It’s no secret that working in Japan can be pretty miserable. Long hours, unpaid overtime, power harassment, and mandatory drinking parties with coworkers are just some of the factors that contribute to workers all over Japan leading stressful lives.
But misery loves company, so that’s why we present the top 11 tweets to make you feel glad you don’t work in Japan. Some of them are attempts at encouragement, some of them are commiserating, and some of them are so painfully sad that you can’t help but cry. So read on and see how your own work compares to Japan!
Once relegated to menial tasks like mousing or appearing in commercials, cats have been recently begun making huge inroads to other labor sectors such as service industries. Pioneer felines like Tama the station master and his successor Nitama along with Kuzya the assistant librarian cat at Novorossiysk Library in Russia.
Granted, those are only three, but those three cats alone amount to a staggering 7,560-percent increase in the employment rate for the species as a whole from the previous decade. And now one workspace in Tokyo is trying to get ahead of this trend by recruiting a cat for a management position. Humans need not apply.
We all have our little idiosyncrasies that we fall back on when things aren’t going that well, like when you’re watching your favorite sports team and they are losing. So you have to sit in your lucky chair with your legs crossed, holding that shirt you haven’t washed because it was what you were wearing the last time your team made that huge comeback.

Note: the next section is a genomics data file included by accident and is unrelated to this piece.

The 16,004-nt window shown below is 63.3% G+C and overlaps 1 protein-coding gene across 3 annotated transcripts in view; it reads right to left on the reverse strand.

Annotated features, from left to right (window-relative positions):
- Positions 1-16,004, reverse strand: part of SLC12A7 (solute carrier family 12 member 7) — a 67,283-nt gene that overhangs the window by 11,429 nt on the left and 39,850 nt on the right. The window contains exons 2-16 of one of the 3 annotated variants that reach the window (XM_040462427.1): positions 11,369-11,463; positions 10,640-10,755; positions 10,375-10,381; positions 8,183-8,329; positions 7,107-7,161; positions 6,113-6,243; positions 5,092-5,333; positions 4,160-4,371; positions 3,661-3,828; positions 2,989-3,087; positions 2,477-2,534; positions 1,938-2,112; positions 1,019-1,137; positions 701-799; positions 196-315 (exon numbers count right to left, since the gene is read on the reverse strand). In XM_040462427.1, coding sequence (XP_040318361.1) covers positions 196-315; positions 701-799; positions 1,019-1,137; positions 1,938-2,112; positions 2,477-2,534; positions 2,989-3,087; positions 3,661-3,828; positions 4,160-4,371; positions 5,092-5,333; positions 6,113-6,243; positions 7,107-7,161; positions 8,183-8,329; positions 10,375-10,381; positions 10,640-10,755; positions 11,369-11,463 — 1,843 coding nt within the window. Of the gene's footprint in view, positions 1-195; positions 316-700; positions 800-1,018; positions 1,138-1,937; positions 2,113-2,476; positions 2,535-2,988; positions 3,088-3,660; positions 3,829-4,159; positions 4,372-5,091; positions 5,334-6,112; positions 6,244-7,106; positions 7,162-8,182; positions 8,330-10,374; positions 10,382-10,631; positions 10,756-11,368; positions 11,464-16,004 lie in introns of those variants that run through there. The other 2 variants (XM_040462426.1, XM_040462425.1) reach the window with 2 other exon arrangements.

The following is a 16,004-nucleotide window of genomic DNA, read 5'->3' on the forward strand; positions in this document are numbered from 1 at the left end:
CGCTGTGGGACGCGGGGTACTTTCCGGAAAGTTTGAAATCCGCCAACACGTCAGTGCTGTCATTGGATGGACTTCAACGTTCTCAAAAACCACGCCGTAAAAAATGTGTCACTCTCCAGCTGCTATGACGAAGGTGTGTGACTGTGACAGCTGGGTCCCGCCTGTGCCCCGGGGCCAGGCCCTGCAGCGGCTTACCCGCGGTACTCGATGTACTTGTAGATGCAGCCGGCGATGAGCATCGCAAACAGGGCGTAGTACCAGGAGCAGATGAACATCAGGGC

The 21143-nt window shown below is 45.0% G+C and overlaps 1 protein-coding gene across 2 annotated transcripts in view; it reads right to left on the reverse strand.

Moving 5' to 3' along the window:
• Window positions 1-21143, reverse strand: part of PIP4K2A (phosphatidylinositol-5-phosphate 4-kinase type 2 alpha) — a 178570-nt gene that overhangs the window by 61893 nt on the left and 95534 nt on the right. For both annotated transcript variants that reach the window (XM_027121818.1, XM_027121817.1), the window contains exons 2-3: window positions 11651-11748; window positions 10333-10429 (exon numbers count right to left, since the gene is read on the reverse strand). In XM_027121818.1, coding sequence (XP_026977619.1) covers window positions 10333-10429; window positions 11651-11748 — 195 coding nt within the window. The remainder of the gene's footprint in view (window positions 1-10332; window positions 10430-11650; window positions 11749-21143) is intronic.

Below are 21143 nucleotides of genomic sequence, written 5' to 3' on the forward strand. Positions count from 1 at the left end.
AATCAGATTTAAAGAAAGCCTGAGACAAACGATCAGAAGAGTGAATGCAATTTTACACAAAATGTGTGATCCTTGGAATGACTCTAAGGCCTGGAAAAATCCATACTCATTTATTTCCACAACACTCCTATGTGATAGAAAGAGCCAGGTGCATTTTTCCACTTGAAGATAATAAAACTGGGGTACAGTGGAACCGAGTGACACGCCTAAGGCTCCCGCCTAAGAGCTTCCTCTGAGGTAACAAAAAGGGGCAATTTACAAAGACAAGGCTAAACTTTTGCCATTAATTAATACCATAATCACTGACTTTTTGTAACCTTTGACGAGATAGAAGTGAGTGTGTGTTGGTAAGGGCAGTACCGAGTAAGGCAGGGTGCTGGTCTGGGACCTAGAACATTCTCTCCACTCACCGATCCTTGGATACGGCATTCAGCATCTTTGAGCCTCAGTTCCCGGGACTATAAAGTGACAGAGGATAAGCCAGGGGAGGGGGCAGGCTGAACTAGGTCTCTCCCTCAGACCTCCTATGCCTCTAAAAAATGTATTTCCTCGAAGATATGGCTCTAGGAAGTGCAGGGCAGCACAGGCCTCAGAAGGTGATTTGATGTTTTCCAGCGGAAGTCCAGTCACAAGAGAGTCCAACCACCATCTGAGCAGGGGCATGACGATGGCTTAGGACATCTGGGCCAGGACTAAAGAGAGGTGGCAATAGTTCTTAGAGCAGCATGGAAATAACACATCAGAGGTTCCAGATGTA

With the recent financial crisis in China affecting markets around the world, everyone is doing what they can to encourage a comeback. For one sculptor, it meant easing the woes of investors with his huge sculpture of a bull and bear, doing what looks like the birds and the bees.
The college I went to was really big on group assignments, under the logic that being able to function as part of a team is a critical skill for working professionals. On the few occasions where I found myself in a group made up entirely of male students, though, I couldn’t help but notice that hardly anybody would put in anything more than the minimum required effort at the very last possible second.
See, barring life-or-death responsibilities, guys tend to get sort of lazy without a female presence around, prioritizing personal comfort and instant gratification over more ambitious goals and projects (for an example, check out the levels of cleanliness and basic hygiene in an all-male dormitory). The opposite phenomena can occur too, though. Throw an attractive female or two into the group, and suddenly several dudes will have their alpha male instincts awakened as they try to show what energetic and capable dynamos they are, which is exactly the ploy some tech companies in China are betting on by employing young women as “programming cheerleaders.”
Comiket 88 is over now, sadly enough, but the Internet is still awash in the afterglow of dojinshi and cosplay. Of course, everyone is already looking forward to the next event this winter, from cosplayers to artists to taxi drivers.
Yes, you read that right, it seems that fans and artists aren’t the only ones who love Comiket! Apparently the massive event draws taxi drivers from all over Tokyo because it’s the best place to make money, according to one tweet that captured a ton of attention in Japan last weekend.
The corporate culture at RocketNews24 is pretty casual, but before I joined the team I spent several years working in the service and hospitality sectors. As a country that takes both work and etiquette very seriously, it’s probably not a surprise that Japanese business etiquette has a detailed code of proper conduct, all in an effort to foster an atmosphere of mutual respect and smooth cooperation.
Still, even for some people born and raised in Japan, the list of dos and don’ts can feel a little too long, and those who’d rather not have to stand on ceremony compiled a list of their own of the top 10 Japanese business manners young adults could do without.